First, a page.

I believe that films are portals and postcards of the time they are made in – and at their very best, the stories we tell have the ability not just to reflect culture, but to shift it.
In a movie theatre, you watch movies with the significant others in your life, but also in the company of strangers…when the experience makes us laugh or cry or cheer or contemplate, then when the lights come up and we leave our seats, the people with whom we head out into the real world don’t feel like strangers anymore. We’ve become a community.
I want the ethereal rush where the movie is a dream and the crowd around me is like a guitar amp plugged into my own reactions. It’s hard to get that on your couch in your well-lit living room with an iPad next to you. That’s what I miss about going to the cinema.
The magic of telling each other stories, and our ability to suspend reality, and connect to those stories on such a deep level, was beyond profound. And it’s why movies, and our ability to gather and watch them together, is so critically important to our collective psyche.
I believe that when we are on the other side of Covid, there will be a powerful need to be together. The cinema will, perhaps more than ever before, be a place to celebrate, to congregate, and to appreciate films and each other.
The movie experience is, of course, more than the play of light on a screen, it happens in the hearts and minds and viscera of an audience… Cinema is public dreaming vividly shared. Whichever way we care to receive our screen stories, nothing can match the theatrical experience.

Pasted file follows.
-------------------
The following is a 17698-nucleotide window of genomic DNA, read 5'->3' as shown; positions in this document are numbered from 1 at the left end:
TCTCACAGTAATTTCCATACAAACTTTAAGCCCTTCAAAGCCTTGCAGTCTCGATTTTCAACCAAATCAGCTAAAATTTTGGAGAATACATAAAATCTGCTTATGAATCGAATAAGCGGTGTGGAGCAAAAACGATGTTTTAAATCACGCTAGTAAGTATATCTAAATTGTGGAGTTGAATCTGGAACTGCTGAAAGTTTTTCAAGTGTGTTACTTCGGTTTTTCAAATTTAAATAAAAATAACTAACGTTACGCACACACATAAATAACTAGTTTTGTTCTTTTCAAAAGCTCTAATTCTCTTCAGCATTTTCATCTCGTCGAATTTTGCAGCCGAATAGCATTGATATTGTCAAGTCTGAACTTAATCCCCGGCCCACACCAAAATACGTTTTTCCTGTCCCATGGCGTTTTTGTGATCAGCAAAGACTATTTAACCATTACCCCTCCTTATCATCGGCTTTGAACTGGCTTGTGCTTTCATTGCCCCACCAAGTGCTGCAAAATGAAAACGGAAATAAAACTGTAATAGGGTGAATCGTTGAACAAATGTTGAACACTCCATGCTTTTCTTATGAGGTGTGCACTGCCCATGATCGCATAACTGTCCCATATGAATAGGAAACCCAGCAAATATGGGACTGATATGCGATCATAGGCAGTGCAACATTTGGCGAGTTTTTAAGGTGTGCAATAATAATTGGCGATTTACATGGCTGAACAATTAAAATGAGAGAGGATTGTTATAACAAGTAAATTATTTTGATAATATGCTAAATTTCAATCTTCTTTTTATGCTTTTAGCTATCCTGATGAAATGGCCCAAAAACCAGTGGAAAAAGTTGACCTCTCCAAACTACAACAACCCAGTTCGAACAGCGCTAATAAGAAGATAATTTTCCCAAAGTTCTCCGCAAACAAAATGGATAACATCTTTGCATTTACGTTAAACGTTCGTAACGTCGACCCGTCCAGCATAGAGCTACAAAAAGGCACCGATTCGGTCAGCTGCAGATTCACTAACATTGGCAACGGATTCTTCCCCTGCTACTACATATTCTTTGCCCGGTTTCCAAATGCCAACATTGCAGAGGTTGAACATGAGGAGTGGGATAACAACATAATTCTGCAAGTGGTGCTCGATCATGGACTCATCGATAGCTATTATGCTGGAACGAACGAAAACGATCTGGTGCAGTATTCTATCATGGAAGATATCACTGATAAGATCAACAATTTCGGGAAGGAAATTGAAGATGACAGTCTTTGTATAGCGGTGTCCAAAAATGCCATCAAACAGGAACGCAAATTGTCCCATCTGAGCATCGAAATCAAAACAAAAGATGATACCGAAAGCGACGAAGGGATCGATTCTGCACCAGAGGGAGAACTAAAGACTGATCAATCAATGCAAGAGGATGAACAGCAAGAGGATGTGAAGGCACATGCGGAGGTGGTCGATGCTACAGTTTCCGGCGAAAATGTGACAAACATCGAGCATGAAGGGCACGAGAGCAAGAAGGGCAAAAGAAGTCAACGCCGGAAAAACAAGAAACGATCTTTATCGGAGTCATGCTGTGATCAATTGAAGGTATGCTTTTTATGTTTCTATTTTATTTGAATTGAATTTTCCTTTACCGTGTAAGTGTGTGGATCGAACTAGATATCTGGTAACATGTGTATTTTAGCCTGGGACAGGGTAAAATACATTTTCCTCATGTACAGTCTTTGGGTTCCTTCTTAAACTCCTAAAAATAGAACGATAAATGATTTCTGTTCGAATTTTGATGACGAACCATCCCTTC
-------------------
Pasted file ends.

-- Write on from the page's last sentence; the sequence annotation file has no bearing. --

You walk into a room, sit next to a bunch of strangers, and then proceed to share a singular emotional experience for two hours. You laugh together, you cry together, you scream together and then laugh at yourselves for screaming. It’s truly magical. It’s all the best parts of being human.
Emily V. Gordon
If movies stop being shown in cinemas they are diminished, and however big their budget is, each film will become smaller and smaller. Collective experiences shape our lives and although I am clearly biased, movies bring us together.
There is simply no substitute for seeing a movie in the dark with a few hundred strangers… It’s not just part of the experience, it can often be the very heart of the experience itself.
An unmeasurable sense of awe is created when dozens of people are partaking in real time of the same experience, seated in the dark, without distractions, immersed in images and sounds.
Theatrical cinema isn't simply about watching something on a large screen. More importantly, it's about sharing and emotional experience, whatever shape that experience takes. During an era in which so many of our social tribes are disbanding, or evaporating into the digital ether, the theatrical experience remains a vital environment for us humans to connect though the shared rehearsal of heartfelt emotion.
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